CHRISTIE TAYLOR: Everyone loves a laser show.

IRA FLATOW: Yeah, these are like the superheroes of the ocean, to me. They can do all these kinds of things. And the environment that they lived at– how far down in the ocean do they live, some of these?

KAREN OSBORN: As deep as we’ve ever gone. So down to the bottom of the Marianas Trench, we can find them.

IRA FLATOW: These are the superheroes, I think, of the ocean. So OK, you’ve done it again. You have turned around. They must be included. Maybe a special spot in the hall of fame here.

CHRISTIE TAYLOR: Wow, OK. So Karen, does it bring you joy?

KAREN OSBORN: It does beg me joy. I mean, it’s a little bit of a cheat, right? Because there’s 10,000 species. So there’s a lot of room there to describe a lot of cool different things. And we could keep talking about them for a long time. But yeah, there are some really–

IRA FLATOW: OK. Name all 10,000. Go ahead. I’ve got time.

KAREN OSBORN: Can I just make up a bunch of weird sounding words?

CHRISTIE TAYLOR: All right, well Thank you so much, Karen. Dr. Karen Osborn is curator of marine invertebrates at the Smithsonian’s National Museum of Natural History in Washington, DC and a polychaete champion. Thank you so much for joining us, Karen.

KAREN OSBORN: Absolutely. It was really fun.

IRA FLATOW: And Karen, let me add to that. Thank you so much for helping me see the charisma of polychaetes. And thank you, Christie. Christie Taylor, a Science Friday Producer and this week’s Charismatic Creature correspondent.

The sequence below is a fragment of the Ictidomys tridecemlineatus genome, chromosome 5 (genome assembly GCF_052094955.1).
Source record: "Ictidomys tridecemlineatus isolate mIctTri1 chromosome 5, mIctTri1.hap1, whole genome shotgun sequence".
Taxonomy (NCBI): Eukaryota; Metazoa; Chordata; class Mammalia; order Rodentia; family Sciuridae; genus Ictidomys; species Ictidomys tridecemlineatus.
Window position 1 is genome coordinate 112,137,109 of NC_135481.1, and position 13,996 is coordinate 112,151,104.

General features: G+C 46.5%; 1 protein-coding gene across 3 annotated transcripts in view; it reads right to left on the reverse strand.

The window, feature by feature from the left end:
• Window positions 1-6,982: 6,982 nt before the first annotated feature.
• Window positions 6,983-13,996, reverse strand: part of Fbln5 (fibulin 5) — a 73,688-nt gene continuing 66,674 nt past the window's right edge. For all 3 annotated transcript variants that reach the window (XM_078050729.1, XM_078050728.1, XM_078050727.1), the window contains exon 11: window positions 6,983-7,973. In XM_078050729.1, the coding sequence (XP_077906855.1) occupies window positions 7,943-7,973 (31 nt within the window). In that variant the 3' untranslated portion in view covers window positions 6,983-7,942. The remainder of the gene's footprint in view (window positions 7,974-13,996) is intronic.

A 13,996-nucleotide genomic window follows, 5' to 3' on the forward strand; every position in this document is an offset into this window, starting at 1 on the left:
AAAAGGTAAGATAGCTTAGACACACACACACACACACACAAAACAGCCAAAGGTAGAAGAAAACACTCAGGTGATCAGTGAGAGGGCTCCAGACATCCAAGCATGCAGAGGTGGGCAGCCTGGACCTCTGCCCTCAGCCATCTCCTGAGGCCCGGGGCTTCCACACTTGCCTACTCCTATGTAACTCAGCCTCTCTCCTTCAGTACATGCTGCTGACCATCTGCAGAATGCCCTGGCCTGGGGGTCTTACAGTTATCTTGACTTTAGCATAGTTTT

CHRISTIE TAYLOR: Thank you, Ira.

IRA FLATOW: If you’d like to see some of these polychaetes we’ve been talking about, by the way, you can go to our website, ScienceFriday.com/worms, just in case you need a bit more proof that they are truly beautiful.

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This Worm-Like Creature is our Earliest Ancestor and Holds the “Blueprint” for Life

Could a primordial worm-like creature be the oldest relative of the human species? Biologists, zoologists and other evolutionary experts continue to investigate our ancestral links to other, earlier creatures that existed in the natural world. This led to a rather startling and exciting discovery in Australia recently. A fossil found in Nilpena, located in the south of Australia, has revealed a wee, 555 million year old, worm-like creature that has distinct traits in common with homo sapiens, and shares a spot near, or at, the top of our oldest family tree.

The team doing the research, led by professor Dr. Mary Droser and recent PhD graduate Dr. Scott Evans, geologists from the University of California Riverside, who say the newly discovered fossil has confirmed what evolutionary biologists have theorized for decades now. Droser explained in an interview with the Daily Mail, “It’s the oldest fossil (we have) with this type of complexity,” she began. “This is what evolutionary biologists predicted. It’s really exciting that what we have found lines up so neatly with their predictions.”